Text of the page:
Agile or Scrum?

This past weekend, like every weekend, I go to Whole Foods with my wife for our weekly food run. While sampling some of the very good wine, I ran into an old neighbor that I hadn’t seen in years.

We ended up having a long conversation about his company doing this whole “Agile and Scrum thing.” I found myself saying things like the following to help clarify his questions:

  • “Yes, that is Agile.”
  • “No, that’s not a Scrum principle.”
  • “Yes, that’s part of iterative development.”
  • “Well, that isn’t explicitly in Agile…”
  • “Well, Scrum doesn’t prescribe you to do…
  • “No, that would be waterfall…”
  • “Can we… I… get back to drinking free wine?…”

Sometimes it’s best to just get working. Forget what it’s called. Agile, Scrum, a lamp, who cares. Learn about some better practices in software development and get moving. Pick and choose some facets of Agile that make sense. Wash, rinse, repeat. Iterate, take another Agile principle, implement, find the value, go again. Take small steps.

Time is awastin’! Get to it!

20 Replies to “Agile or Scrum?”

  1. Love it! Kind of like our 1 year old who can stand up and balance just fine, but just isn’t taking that first step yet. In the world of Agile, just be willing to take the first step and all future steps will be easier. Try it, learn from it, grow and soon you will be running and enjoying life.

  2. Love it too. “Let’s build something” is a great answer, a great start.

    Just like in our lives, many answers will come by themselves during the trip.

    Think big, begin small, start now.

  3. I had a very similar experience happen to me when we met some people for dinner. One of them asked what I did. When I offered a 30 second explanation and included Agile, I got a quick “we do that at work” response. I was pleasantly surprised so I asked how exactly they leveraged Agile principles and approaches. Now, I’m no dogmatic Agilist but the follow-up response had me shaking my head. I wasn’t going to outright argue with her but she correlated doing something as fast as possible as being Agile. No collaboration, no planning, monitoring, or adapting. To her, anarchy and Agile were pretty much synonymous.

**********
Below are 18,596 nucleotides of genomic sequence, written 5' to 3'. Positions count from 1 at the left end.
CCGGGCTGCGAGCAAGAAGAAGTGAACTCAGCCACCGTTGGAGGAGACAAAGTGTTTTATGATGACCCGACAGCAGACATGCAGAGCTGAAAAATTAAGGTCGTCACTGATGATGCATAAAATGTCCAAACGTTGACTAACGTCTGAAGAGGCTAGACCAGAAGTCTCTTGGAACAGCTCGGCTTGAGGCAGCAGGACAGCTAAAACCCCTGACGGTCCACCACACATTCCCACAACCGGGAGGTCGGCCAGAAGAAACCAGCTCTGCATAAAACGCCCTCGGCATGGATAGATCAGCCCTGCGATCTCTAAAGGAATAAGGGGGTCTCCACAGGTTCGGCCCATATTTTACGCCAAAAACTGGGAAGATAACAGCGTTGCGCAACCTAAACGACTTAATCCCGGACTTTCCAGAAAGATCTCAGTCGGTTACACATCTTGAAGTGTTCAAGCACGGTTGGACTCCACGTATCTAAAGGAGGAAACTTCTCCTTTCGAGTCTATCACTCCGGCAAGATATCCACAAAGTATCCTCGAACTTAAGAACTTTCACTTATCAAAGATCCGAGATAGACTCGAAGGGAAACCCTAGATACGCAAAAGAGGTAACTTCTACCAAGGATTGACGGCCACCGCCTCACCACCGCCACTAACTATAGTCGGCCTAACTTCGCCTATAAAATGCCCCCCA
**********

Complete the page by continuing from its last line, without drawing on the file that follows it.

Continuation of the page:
1. This is one of the big dangers of agile.

        It all depends on the viewpoint.

        If you are a developer, agile means one thing.

        If you are an executive/manager, agile means another.

        The CEO isn’t buying the self organizing, personal empowerment, etc, aspects (that much).

        What the CEO wants, and what the executives want to see, is faster results.

        That is what they hear. That is what they care about. And that is what they see.

        Whey want faster results, that is why they consider agile (at the higher levels).

        So of course the reality on the ground is that all too many implementations that you relate above.

        They “bought” agile, and the payback they want is “faster results”.

        I have experience on both sides of the fence so I thought I’d share that.


  4. Waterfall is to Agile as baking is to cooking with a wok. All four will produce useful outputs, but the former are focused on “reproducible” results from standard inputs, while the latter are about reliably producing “effective” results from variable or non-standard inputs. Agile and the wok are deceptively easy to learn, but take time to master; Waterfall and baking are more complicated processes, but relatively quick to make productive because you can follow standard recipes.

    Hopefully, this metaphor will annoy practitioners of all four disciplines.

    1. I like the analogy because it ties into Peter’s post suggesting that people pick from a “chinese menu” of practices to start with.

      Many people advocate that one must do a “big bang” complete switch. As Peter mentions it’s not necessary to do that.

      Although there is a danger to the chinese menu approach, if all you do is the fried food that won’t be sufficient nutrition.

      One ultimately has to wind up at a balanced place, but they would have to anyway. May as well start out by taking responsibility for your own actions, as Peter seems to suggest, than just jump into a process and attempt to follow it blindly


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